HORRY COUNTY, SC (WMBF) - Local activists made their way back to town Thursday after a two-day opportunity to have their voices heard in Washington DC.
The national environmental group Oceana put on the Coastal Voices Summit, with the idea of honoring some South Carolina activists, all while giving them a chance to speak up to their representatives in Washington.
It was an opportunity in front of an audience that's hard for an activist to get.
Groups opposed to offshore drilling from all over the Eastern Seaboard got their chance to speak up. From the Grand Strand, Stop Offshore Drilling in the Atlantic, better known as SODA, the Sierra Club, and the NRDC all spoke to state representatives, and more.
"We had constituents there who met with White House officials, who met with the Department of the Interior, and many states up and down the coast were represented," said Goffinet McLaren, co-founder of SODA.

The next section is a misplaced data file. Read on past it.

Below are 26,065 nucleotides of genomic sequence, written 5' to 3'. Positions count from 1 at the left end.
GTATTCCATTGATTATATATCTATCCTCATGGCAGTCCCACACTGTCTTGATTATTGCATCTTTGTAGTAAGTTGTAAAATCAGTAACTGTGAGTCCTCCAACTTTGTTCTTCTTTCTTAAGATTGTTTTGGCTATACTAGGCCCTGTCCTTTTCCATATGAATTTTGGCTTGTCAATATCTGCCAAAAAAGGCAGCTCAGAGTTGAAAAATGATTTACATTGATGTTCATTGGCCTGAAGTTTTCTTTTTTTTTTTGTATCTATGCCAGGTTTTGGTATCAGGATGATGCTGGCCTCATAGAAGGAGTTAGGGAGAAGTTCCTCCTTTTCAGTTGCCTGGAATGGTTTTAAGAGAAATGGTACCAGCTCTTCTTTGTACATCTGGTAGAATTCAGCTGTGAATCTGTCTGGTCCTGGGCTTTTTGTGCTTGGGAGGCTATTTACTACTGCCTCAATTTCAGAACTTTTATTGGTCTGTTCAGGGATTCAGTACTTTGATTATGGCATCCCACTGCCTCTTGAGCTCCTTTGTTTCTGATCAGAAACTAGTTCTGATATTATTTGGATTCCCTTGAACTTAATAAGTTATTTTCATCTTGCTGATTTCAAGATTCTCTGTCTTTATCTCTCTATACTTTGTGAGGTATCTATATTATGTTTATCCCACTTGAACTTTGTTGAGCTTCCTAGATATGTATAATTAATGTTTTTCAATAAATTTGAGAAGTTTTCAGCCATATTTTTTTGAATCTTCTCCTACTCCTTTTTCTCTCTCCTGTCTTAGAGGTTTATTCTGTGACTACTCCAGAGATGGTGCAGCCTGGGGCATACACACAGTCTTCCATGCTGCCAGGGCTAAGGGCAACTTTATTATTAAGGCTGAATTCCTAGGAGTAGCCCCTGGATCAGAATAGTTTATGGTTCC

McLaren was at the summit and hopes government leaders got the point.
Those for the offshore drilling believe in the jobs and revenue it could bring to the state. They also hope to keep oil production domestic.
McLaren and others hope to sway them the other way.
"Our economy here is based on tourism, why would we try to break what isn't broken?" asked McLaren.
She says one of the biggest points made to politicians was they need to listen to their constituents. McLaren says right now, there are more than 100 resolutions against offshore drilling in South Carolina, and that should mean something.
"We want to really emphasize to our government officials that we are opposed to offshore drilling, and they have to listen," She said.
Those activists did meet with the office of local Representative Tom Rice, who has been publicly on the fence about the issue, opposing offshore drilling but being in favor of seismic testing.
Representative Rice is out of the country and could not be reached for a comment.